Sorry, the earth caught on fire and I had to go deal with that for a little while. I’ll post about that shortly. In the meantime, moss! SO MUCH MOSS, GUYS.
But first, not moss.
Look at this panoramic pic I took of a corner of the gigantor glacier that takes up a fifth of Iceland.
And while there are like four trees total in Iceland, that does not mean they are completely bereft of plants. Look at the beautiful colors of this random ground cover.
We stayed at a sheep farm for two nights. It was wonderful as long as you’re okay with the intense smell of sheep poop. I’m fine with it so it didn’t bother me.
Right out our front door was an enormous field and then the glacier. Helluva view, I tell ya.
Our first night there I could not wait to meet the sheep so I snuck out by myself and went to the barn area. I was using a flashlight and totally forgot that retinas reflect back so I was startled by a barn full of demon sheepies.
Not really. They were pretty chill. Small and stocky and rather disinterested in me and my delight at meeting them. Except for one, the alpha male. He was sitting on a cube of hay directly in front of me and was not behind any blockade of any kind.
All was going well until he decided he had had enough of my company and stood up in a threatening way and I realized he could bolt directly at me if he wanted to and I was like heeeeeeey would you look at the time I gotta go.
Big fan of the two broads on the left. We chatted briefly before I made my hasty exit. Well, I chatted and they looked at me. Still counts.
So, the moss. As you already know, Iceland is made out of lava and some of that lava is in chunks, like this:
Very jagged. Well, this feathery moss (it’s really a lichen but everyone calls it moss so we’ll go with that) found that it clung really well to these chunks and covered them completely so now the chunks look squishy and soft and round. These moss fields go on for miles and miles. It’s all you can see in any direct. With the mist it makes it extra-otherworldly. I adored it. Team Iceland Moss 4 Eva.
Remember when I said I was going to share about twenty pictures of moss and everyone was thought no way? Look at all that there moss, y’all. I culled it down too. There was a solid hundred pics. Seriously, I really liked the moss. Has anyone watched The OA on Netflix? There’s a shot of the lead character visiting heaven or purgatory of some other plane of existence and they used the moss fields for that shot. I was so psyched to see it in the show, I might have yelled, “Oh, hello Iceland moss!” alone in my apartment when that came up on the screen.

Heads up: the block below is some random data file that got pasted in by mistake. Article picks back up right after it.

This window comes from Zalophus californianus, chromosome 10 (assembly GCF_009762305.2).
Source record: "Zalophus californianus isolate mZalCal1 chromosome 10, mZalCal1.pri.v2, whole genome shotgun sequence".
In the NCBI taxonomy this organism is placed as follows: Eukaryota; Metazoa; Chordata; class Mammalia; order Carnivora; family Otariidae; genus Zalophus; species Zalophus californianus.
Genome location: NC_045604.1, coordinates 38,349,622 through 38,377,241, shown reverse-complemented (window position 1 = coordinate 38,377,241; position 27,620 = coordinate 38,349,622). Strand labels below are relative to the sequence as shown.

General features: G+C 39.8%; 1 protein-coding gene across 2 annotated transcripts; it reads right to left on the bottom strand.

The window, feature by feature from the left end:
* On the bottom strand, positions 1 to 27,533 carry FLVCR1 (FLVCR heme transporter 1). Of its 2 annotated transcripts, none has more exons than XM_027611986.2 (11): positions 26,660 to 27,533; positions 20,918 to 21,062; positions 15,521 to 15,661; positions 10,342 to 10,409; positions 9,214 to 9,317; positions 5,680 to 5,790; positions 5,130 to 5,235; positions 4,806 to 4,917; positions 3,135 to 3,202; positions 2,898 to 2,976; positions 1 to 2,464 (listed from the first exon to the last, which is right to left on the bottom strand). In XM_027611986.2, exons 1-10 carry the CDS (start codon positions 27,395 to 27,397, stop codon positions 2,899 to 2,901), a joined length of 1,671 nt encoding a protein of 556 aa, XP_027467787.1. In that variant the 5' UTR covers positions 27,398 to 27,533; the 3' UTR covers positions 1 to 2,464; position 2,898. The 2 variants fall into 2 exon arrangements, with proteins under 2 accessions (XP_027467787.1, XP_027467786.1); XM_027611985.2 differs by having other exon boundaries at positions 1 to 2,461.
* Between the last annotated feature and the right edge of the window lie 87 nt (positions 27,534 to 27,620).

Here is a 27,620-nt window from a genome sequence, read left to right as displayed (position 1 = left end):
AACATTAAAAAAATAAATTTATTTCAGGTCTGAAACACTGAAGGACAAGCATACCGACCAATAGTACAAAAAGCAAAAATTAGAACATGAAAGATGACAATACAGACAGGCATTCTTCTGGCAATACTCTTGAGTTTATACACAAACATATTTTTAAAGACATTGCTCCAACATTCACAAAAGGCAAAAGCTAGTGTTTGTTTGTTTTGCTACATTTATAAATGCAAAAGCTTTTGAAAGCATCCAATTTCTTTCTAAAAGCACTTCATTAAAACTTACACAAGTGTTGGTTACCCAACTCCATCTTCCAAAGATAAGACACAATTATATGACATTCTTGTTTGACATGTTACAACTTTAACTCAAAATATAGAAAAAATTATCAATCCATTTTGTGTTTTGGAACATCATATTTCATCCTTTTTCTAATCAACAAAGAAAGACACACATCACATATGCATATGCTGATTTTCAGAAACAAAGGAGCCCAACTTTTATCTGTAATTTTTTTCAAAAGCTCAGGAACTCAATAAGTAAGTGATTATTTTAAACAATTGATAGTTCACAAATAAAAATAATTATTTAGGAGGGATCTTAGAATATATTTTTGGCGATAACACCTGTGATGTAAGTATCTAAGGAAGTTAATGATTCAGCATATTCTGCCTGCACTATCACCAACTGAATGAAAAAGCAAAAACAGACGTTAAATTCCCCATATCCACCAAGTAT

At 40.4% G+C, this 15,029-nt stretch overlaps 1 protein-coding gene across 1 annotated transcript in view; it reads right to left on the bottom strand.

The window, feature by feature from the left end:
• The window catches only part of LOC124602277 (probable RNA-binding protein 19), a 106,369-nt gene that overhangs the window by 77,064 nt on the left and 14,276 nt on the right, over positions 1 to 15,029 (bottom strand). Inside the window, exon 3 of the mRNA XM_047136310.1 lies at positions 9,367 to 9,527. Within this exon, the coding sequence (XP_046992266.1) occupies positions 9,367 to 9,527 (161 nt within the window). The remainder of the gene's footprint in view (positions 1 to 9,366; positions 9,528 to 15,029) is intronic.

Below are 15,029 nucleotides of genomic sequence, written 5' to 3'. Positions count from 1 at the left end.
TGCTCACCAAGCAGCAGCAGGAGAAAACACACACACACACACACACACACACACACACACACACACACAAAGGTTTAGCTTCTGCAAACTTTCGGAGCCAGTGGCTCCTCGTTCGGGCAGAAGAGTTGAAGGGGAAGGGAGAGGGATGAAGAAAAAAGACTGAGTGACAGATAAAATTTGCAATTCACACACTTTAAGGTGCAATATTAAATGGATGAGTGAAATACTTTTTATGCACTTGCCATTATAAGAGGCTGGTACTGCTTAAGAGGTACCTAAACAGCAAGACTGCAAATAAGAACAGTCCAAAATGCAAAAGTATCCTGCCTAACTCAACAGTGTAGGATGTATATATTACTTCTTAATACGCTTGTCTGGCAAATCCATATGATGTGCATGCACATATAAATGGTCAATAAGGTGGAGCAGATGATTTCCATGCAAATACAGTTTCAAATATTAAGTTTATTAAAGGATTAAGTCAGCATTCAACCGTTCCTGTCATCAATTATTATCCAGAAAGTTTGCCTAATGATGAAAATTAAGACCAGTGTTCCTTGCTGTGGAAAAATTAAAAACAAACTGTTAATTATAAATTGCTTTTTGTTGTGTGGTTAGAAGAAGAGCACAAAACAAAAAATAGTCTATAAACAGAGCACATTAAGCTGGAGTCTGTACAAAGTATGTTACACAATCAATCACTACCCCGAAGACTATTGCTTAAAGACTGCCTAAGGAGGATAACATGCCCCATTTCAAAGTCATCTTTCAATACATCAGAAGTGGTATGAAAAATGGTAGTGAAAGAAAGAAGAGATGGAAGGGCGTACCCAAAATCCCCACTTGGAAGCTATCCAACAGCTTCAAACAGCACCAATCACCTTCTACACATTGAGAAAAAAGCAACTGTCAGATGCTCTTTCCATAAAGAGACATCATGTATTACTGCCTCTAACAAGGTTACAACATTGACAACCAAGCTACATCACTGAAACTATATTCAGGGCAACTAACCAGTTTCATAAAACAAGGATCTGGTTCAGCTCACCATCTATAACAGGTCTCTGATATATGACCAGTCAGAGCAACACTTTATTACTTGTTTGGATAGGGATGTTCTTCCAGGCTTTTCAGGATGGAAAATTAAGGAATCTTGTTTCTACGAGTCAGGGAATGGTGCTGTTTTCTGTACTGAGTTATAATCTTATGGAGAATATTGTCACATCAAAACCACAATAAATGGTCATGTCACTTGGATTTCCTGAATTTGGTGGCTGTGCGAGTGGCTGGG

Apparently you can make an awful-sounding soup from the moss where you have to add a massive amount of sugar to make it palatable but hey, you got to get your chlorophyll from somewhere and there isn’t a lot of choices. (I almost wrote “chloroform.” Glad I caught that.)
Let’s finish talking about the countryside while we’re here and then in the next post we can move onto Reykjavik. In the first place we stayed, a massive village of about fifty inhabitants, we went out for a walk in the morning by the seaside. Note, it is before 11:00am so the sun is not out yet.
And while we were walking by the sea a sweet small friendly cat D christened Socks decided to join us. I loved Socks.
He let me pick him up and sing to him! He wasn’t enthused but he tolerated it. Great cat. I wanted to stuff him in my luggage and take him with me but I was outvoted. Boo.
Since almost all of Iceland runs on geothermal energy we also visited a power plant. I recommend going. It’s only about an hour outside of Reykjavik. Easy to get to.
We took the tour and the lady was very informative. Here’s what she basically said: There is insanely hot poisonous water that they pump up from under the surface. A pipe filled with clean water is put in a bigger pipe filled with this hot demon water and that heats up the clean water. The giant pipes go to Reykjavik and only lose two degrees on the journey so the water is still crazy hot when it gets there.
The poisonous death water is put back into the earth so there’s no collapse and it reheats and the circle begins anew.
The hot water is also used to power massive turbines which in turn make electricity. It’s a pretty self-sufficient facility. There are 40 employees on weekdays and two on weekends. Two.
The turbines come from Mitsubishi and the company thanked Iceland for buying their products with two very beautiful authentic Japanese crafts.
This was my favorite chart on the wall explaining the lava under the city.
They also had a display of all the indigenous rocks. I loved that the most to the surprise of nobody.
Alright, onto the city.